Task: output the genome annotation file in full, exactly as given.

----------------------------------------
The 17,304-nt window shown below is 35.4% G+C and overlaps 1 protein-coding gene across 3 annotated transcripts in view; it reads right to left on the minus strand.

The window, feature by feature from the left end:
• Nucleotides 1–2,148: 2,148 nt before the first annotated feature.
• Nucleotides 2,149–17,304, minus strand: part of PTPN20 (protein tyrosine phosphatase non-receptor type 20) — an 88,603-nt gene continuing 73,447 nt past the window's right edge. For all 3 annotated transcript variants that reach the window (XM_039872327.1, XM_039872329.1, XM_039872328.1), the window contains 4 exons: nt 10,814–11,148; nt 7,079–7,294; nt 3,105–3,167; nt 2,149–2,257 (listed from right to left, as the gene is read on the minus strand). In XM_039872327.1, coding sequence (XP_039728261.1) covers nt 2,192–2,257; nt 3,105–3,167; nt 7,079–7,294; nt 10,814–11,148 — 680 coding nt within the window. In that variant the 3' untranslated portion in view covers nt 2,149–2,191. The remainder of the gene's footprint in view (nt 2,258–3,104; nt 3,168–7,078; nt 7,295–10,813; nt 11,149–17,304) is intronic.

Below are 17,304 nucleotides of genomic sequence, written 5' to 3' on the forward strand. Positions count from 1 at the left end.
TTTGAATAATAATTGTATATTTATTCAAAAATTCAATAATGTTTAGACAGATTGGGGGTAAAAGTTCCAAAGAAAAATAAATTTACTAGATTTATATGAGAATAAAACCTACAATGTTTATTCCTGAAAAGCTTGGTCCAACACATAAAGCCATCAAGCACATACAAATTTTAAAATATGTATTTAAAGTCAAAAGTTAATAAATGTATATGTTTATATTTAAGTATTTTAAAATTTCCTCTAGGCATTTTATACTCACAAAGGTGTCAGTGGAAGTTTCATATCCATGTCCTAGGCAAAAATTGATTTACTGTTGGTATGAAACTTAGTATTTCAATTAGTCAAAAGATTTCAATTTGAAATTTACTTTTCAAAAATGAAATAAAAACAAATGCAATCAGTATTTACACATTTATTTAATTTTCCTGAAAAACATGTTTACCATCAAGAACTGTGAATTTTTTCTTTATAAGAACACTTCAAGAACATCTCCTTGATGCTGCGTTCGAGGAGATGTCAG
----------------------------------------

The 17,304-nt window shown below is 35.4% G+C and overlaps 1 protein-coding gene across 3 annotated transcripts in view; it reads right to left on the minus strand.

The window, feature by feature from the left end:
• Nucleotides 1–2,148: 2,148 nt before the first annotated feature.
• Nucleotides 2,149–17,304, minus strand: part of PTPN20 (protein tyrosine phosphatase non-receptor type 20) — an 88,603-nt gene continuing 73,447 nt past the window's right edge. For all 3 annotated transcript variants that reach the window (XM_039872327.1, XM_039872329.1, XM_039872328.1), the window contains 4 exons: nt 10,814–11,148; nt 7,079–7,294; nt 3,105–3,167; nt 2,149–2,257 (listed from right to left, as the gene is read on the minus strand). In XM_039872327.1, coding sequence (XP_039728261.1) covers nt 2,192–2,257; nt 3,105–3,167; nt 7,079–7,294; nt 10,814–11,148 — 680 coding nt within the window. In that variant the 3' untranslated portion in view covers nt 2,149–2,191. The remainder of the gene's footprint in view (nt 2,258–3,104; nt 3,168–7,078; nt 7,295–10,813; nt 11,149–17,304) is intronic.

Below are 17,304 nucleotides of genomic sequence, written 5' to 3' on the forward strand. Positions count from 1 at the left end.
TTTGAATAATAATTGTATATTTATTCAAAAATTCAATAATGTTTAGACAGATTGGGGGTAAAAGTTCCAAAGAAAAATAAATTTACTAGATTTATATGAGAATAAAACCTACAATGTTTATTCCTGAAAAGCTTGGTCCAACACATAAAGCCATCAAGCACATACAAATTTTAAAATATGTATTTAAAGTCAAAAGTTAATAAATGTATATGTTTATATTTAAGTATTTTAAAATTTCCTCTAGGCATTTTATACTCACAAAGGTGTCAGTGGAAGTTTCATATCCATGTCCTAGGCAAAAATTGATTTACTGTTGGTATGAAACTTAGTATTTCAATTAGTCAAAAGATTTCAATTTGAAATTTACTTTTCAAAAATGAAATAAAAACAAATGCAATCAGTATTTACACATTTATTTAATTTTCCTGAAAAACATGTTTACCATCAAGAACTGTGAATTTTTTCTTTATAAGAACACTTCAAGAACATCTCCTTGATGCTGCGTTCGAGGAGATGTCAG